# LISP: how to get running sum of a list? (without a global variable)

I am a LISP newbie.

To get the running sum of a list, I am writing like --

``````(setf sum 0.0)
(mapcar #'(lambda(x)
(setf sum (+ sum x)) sum) values))
``````

For example, if you give `'(1 2 3 4)` as input, the above code returns `'(1 3 6 10)` as output and so forth.

Is it possible to do the same thing (in a more elegant way) without using the global variable `sum` ?

-

``````(loop for x in '(1 2 3 4) sum x into y collect y)
``````

`scanl` is a oneliner:

``````(defun scanl (f init xs)
(loop for x in xs collect (setf init (funcall f init x))))
``````
-
Ah, you're right that the loop can be tightened up a bit. +1 vote. I would suggest, however, that since `init` is no longer being used as merely the initial value, but also the current value, that the name be changed to reflect that. `value`, `val`, or `v` perhaps? –  Neil Forrester Mar 13 '13 at 2:10
this is cool! thanks. –  ramgorur Mar 13 '13 at 2:17

Or you could use higher-order functions

``````(define (running-sum ls)
(cdr (reverse (foldl (lambda (y xs) (cons (+ (car xs) y) xs)) '(0) ls))))
``````
-

Haskell does have a rich inventory of functions for list recursion, but we've got `reduce` at least. Here is an elementary (i. e. without the `loop` magic) functional solution:

``````(defun running-sum (lst)
(reverse (reduce (lambda (acc x)
(cons (+ (first acc) x) acc))
(rest lst)
:initial-value (list (first lst)))))
``````

I'm using the head of the original list as the initial value and walk through the rest of the list adding sums at the head (because it's natural to add at the head), finally reversing the list thus obtained.

One can use `reduce` in most cases when there's a need to traverse a sequence accumulating a value.

Here is an elementary iterative solution using the `push`-`nreverse` idiom:

``````(defun running-sum (lst)
(let ((sums (list (first lst))))
(dolist (x (rest lst))
(push (+ x (first sums)) sums))
(nreverse sums)))
``````
-

In Scheme I would calculate the sum of the list recursively using an accumulator. Like so:

``````; Computes a list of intermediary results of list summation
(define list-sum
(lambda (l)
(letrec ((recsum (lambda (lst acc acclst)
(if (pair? lst)
(recsum (cdr lst) (+ acc (car lst)) (cons acc acclst))
(cons acc acclst)))))
(recsum (cdr l) (car l) '()))))
``````

Output:

``````> (list-sum '(1 2 3 4))
(10 6 3 1)
> (list-sum '(2 4 6 8 10))
(30 20 12 6 2)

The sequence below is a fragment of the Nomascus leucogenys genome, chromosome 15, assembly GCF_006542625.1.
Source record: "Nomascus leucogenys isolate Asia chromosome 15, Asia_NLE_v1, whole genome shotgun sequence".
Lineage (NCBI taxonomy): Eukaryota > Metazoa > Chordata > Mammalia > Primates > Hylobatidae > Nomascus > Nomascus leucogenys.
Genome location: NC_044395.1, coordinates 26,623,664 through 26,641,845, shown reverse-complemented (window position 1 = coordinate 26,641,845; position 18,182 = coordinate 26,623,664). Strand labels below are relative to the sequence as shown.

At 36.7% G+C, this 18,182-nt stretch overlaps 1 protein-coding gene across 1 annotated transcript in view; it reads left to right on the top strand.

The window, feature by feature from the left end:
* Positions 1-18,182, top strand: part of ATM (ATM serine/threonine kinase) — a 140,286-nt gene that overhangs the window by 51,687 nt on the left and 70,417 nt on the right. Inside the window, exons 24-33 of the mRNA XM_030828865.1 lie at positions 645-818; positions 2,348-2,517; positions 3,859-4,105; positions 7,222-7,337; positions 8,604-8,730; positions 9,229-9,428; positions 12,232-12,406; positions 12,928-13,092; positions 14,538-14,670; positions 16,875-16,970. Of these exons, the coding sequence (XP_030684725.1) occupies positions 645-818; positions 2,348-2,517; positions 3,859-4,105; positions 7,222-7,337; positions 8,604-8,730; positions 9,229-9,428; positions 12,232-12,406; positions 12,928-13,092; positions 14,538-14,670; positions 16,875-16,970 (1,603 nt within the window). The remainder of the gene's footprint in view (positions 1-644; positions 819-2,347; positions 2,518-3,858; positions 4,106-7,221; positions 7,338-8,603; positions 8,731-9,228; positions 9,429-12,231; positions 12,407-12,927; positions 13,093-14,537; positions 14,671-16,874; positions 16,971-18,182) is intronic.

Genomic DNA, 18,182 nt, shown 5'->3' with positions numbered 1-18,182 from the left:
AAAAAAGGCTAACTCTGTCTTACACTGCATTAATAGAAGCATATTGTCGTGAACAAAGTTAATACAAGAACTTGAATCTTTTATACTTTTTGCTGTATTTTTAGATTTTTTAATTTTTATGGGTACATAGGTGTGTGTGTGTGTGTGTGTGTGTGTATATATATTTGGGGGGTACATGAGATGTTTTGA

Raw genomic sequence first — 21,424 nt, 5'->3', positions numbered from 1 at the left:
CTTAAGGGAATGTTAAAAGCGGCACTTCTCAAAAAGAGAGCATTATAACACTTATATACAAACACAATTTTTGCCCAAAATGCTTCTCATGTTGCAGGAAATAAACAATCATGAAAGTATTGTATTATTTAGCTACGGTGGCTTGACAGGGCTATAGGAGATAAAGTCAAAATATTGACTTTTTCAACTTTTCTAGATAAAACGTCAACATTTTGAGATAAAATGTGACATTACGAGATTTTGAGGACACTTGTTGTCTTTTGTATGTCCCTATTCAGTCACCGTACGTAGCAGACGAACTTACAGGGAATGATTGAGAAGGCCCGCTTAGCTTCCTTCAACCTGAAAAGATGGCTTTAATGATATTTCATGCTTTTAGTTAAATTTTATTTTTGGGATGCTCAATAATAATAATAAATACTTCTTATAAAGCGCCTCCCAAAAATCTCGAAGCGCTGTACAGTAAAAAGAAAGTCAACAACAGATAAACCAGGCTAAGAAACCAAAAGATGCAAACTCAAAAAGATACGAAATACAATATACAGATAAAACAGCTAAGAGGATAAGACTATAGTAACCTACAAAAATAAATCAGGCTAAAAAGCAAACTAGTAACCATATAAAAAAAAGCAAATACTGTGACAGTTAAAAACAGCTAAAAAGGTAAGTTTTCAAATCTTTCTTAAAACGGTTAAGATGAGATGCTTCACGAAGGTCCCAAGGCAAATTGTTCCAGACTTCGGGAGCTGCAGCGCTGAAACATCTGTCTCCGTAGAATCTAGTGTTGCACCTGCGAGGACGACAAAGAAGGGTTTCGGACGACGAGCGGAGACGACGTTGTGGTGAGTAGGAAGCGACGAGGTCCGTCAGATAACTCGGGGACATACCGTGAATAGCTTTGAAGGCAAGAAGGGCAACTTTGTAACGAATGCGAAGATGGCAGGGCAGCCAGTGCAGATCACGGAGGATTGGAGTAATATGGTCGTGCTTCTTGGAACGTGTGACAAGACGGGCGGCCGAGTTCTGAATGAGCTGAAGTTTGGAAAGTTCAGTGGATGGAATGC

>
``````

The trick to recurse over a list is to take the first element/car off each time and pass the rest/cdr. You can keep intermediary results by using an extra parameter (called an accumulator) and pass the sum in that. I've used two accumulators above: one for the last sum and one for a list of all previous sums.

I've never done anything in LISP, so I can't tell if this translates directly to your dialect(?), but it's conceptually simple and I'm sure it's doable in LISP as well.

Do ask if something is not immediately clear. It's been a while since I've used this family of languages :)

-
You might want to reverse the list before returning. –  Ravi Mar 16 '13 at 16:19
@Ravi to be honest I thought it was obvious enough to leave out and save a line in the example code :) but yeah, the result is reversed –  Morten Jensen Mar 16 '13 at 19:41
Sorry, that's just natural programmer pedanticism :) –  Ravi Mar 17 '13 at 1:18

You could use `loop`, like this:

``````(defun running-sum (xs)
(loop with sum = 0
for x in xs
collect (setf sum (+ sum x))))

(running-sum '(1 2 3 4))
``````

It's fundamentally the same thing, but it uses a local variable instead of a global one, and might be more clear.

Alternatively, you could define a recursive function, and a wrapper function:

``````(defun running-sum-recursive (xs)
(running-sum-recursive2 0 xs))

(defun running-sum-recursive2 (sum xs)
(if (eq xs nil)
nil
(let ((new-sum (+ sum (car xs))))
(cons new-sum (running-sum-recursive2 new-sum (cdr xs))))))

(running-sum-recursive '(1 2 3 4))
``````

However this seems needlessly complicated to me when `loop` is available.

Note that in Haskell, you could do a running sum like this:

``````runningSum xs = scanl1 (+) xs

runningSum [1, 2, 3, 4]
``````

The key here is the `scanl1` function. It's possible that something similar exists in Lisp (and we've very nearly written it twice now), but I haven't used Lisp in a while.

Edit: After some searching, I don't think Common Lisp includes anything quite like `scanl` or `scanl1`, so here they are:

``````(defun scanl (f val xs)
(loop for x in xs
collect (setf val (funcall f val x))))

(defun scanl1 (f xs)
(cons (car xs)
(scanl f (car xs) (cdr xs))))

(scanl1 #'+ '(1 2 3 4))
``````

Edit: Thanks to huaiyuan's answer for a suggestion about how the loops could be shortened.

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thanks, the `scanl1` looks very interesting, I was wondering if something similar is available in LISP as well. –  ramgorur Mar 12 '13 at 23:47